Our twice-a-year trip to Pigeon Forge, Tennessee, and the Pigeon Forge Rod Run always brings out some of the nicest cars in the country. While thousands of cars and trucks were on display through out the town of Pigeon Forge, the main show was in the center of town at the LeConte Center.
It was there that we went in search of our five favorite Fords from the event. Check out this awesome lineup we were able to put together. Plus a few that did not make the cut, but were just too good not to show you in the gallery below…
5. 1963 Big-Block Sleeper
John Jinnings’ 1963 Ford 300 is the classic ’60s sleeper. The cheap, stripped-down version of the Ford Galaxie, the 300 is bare-bones, no-flash, no-frills machine. A car typically ordered by a businessman by his company, this particular 300 boasted some interesting options, including the 427 big-block and Borg-Warner four-speed manual transmission to name a couple.
With a conservatively rated 410 horsepower from the factory in Q-code trim, this 427 probably won its fair share of stoplight battles against the more flashy, but underpowered muscle cars of the era.
One of only 1,038 Q-code 300s ever built and one of 10 or so known to still exist today, this Ford 300 is a true piece of muscle car history. It was painstakingly restored, with over 95 percent of the original parts, to like-new showroom condition.
4. 427 Side-Oiler F100
The right stance makes or breaks any vehicle. When we first walked up to Chuck and Mickie Kanhel’s 1966 Ford F100, we fell in love with it. Once we saw the legendary 427 Side-Oiler stuffed under the hood, all we could hear were wedding bells.
An engine made famous in NASCAR, at Le Mans in the GT40s, and in Carrol Shelby’s Cobras, the big-block looked right at home in the Kanhel’s pickup with the factory power steering and air conditioning still in place. The killer stance is thanks to the work of Fatman Fabrications in North Carolina, who were in charge of lowering the truck a total of seven inches below the factory levels.
Topped with some killer, period-correct valve covers adorned with the legendary Holman Moody monike,, this 427 Side-Oiler carries legendary status no matter what the vehicle it resides in. Featuring a main bearing oil gallery on the side to improve oiling to the 427’s cross-bolted main caps, these 7.0-liter FEs were extremely durable in racing applications, which resulted in their dominance in both NASCAR and Le Mans.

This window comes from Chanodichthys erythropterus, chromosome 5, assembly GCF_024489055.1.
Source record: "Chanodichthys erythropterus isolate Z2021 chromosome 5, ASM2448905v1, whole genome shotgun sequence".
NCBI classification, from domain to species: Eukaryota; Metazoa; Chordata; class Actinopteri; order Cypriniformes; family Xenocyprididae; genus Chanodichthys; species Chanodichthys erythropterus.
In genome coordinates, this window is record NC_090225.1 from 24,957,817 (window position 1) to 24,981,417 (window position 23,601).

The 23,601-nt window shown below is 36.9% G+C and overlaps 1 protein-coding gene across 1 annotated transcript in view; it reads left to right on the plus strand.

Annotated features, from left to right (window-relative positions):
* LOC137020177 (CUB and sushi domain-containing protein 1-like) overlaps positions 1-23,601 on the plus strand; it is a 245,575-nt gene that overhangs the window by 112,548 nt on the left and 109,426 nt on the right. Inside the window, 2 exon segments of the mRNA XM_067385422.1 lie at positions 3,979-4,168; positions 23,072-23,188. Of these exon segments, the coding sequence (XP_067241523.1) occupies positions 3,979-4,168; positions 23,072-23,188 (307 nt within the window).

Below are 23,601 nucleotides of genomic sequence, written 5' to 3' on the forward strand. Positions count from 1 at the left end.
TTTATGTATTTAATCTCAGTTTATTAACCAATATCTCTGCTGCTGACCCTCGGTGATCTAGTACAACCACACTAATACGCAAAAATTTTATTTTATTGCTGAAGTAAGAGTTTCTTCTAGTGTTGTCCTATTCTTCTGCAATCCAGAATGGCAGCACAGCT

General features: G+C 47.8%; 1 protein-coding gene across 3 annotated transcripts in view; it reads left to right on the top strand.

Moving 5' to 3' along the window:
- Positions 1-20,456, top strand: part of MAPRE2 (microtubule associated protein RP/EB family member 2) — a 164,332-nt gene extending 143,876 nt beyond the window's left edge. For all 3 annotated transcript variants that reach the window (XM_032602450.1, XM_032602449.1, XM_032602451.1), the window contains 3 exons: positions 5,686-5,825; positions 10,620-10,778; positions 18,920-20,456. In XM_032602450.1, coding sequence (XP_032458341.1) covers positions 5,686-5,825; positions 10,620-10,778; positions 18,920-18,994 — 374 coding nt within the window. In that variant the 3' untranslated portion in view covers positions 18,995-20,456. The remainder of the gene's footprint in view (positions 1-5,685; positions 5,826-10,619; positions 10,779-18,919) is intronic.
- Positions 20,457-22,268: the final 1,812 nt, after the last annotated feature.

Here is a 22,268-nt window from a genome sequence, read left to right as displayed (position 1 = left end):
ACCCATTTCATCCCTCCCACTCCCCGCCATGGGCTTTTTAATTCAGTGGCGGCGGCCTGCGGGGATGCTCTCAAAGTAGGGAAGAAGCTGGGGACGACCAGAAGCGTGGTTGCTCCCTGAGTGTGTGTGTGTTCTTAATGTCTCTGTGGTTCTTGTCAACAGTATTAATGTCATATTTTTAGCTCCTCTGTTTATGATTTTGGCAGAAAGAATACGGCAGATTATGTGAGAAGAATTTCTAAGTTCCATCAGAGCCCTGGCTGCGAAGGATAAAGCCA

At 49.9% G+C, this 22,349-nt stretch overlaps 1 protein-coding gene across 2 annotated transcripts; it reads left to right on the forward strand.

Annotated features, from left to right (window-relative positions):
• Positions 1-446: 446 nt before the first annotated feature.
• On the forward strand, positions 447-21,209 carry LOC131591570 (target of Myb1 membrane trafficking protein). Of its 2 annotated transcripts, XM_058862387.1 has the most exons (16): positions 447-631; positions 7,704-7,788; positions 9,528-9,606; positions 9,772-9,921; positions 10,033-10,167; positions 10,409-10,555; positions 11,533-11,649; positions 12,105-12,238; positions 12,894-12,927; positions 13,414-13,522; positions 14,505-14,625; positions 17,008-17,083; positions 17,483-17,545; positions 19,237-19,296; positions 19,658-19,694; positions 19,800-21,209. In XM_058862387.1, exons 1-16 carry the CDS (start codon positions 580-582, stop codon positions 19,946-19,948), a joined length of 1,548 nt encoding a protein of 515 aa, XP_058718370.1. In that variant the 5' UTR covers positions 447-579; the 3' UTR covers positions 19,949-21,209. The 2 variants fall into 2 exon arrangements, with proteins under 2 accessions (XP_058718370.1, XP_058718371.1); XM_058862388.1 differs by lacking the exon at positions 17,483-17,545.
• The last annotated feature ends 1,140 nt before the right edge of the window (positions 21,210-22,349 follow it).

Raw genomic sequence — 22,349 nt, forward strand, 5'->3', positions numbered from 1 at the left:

3. 1989 Special Service Fox
It’s always hard for us to pass up an Special Service Package Mustang for our top-five lists, especially one in all-original form. Monty Seawright’s 1989 South Carolina State Trooper car is in as-serviced condition and features and amazing amount of original items from its days on patrol. One of only 65 original South Carolina SSP Mustangs, this coupe underwent an extensive, 900-plus-hour restoration that took over four years to complete.
Even more rare than finding an SSP Mustang is finding one with so much original service equipment in it. Many of these light bars were state and year specific — not to mention the radios and other pieces — making them almost impossible to replace. Keep in mind, the majority of these cars were totally stripped of their police equipment before they were sold, leaving future owners to track down all the correct parts and pieces.
2. Clean 1965 Mustang Coupe
As with many car events as we attend on a yearly basis, we see our fair share of really nice Mustangs. While the majority of the cars we bring you here are modified and most of the time heavily, sometimes we come across a completely stock car that is just too nice not to share.
Barbara and Larry Kanalas of Lincoln Park, Michigan, took on the task of restoring their late uncle Bruce’s 1965 Mustang — and they did an amazing job! From the color combination to the cool story to all the factory correct goodies, this car is just plain cool.
Manual transmission, tons of cool original markings, air conditioning, orange paint, a white vinyl top, and a great story, the list just goes on and on for this near-perfect 1965 Mustang coupe. Barbara and Larry Kanalas’ Uncle Bruce is definitely smiling down on this one...
1. Boss-Powered Pro Street Cobra
When we assemble these lists, we often have no idea leaving the event what order they will be in. Sometimes we do not even have it narrowed down to the finalist. When we returned home from the Pigeon Forge Rod Run and started going through our photos, however, one car screamed at us as number one right away.
It is a bit over the top, and a bit impractical, but it screams Ford Muscle. It packs classic Shelby styling, a big-block Boss 429 engine, a manual transmission, huge tires out back, and a presumably loud exhaust via those twin side pipes. Art Fuhrman’s 1966 Pro Street Cobra is one bad machine. Featuring a 568-cube Boss Nine engine topped with twin Holley carburetors and a 6-71 BDS blower, we would love to take this bad boy for a spin around the block.
Tons of big-block power, light weight, and a manual gear box is a combination that was perfect in the ’60s when Mr. Shelby originally designed these cars and one that still works today. We cannot help but believe that if Carroll was alive today, and building competition Cobras, he would definitely be turning out versions similar to this one.
Be sure and check out our gallery for more photos of our favories and a few vehicles that almost made the list…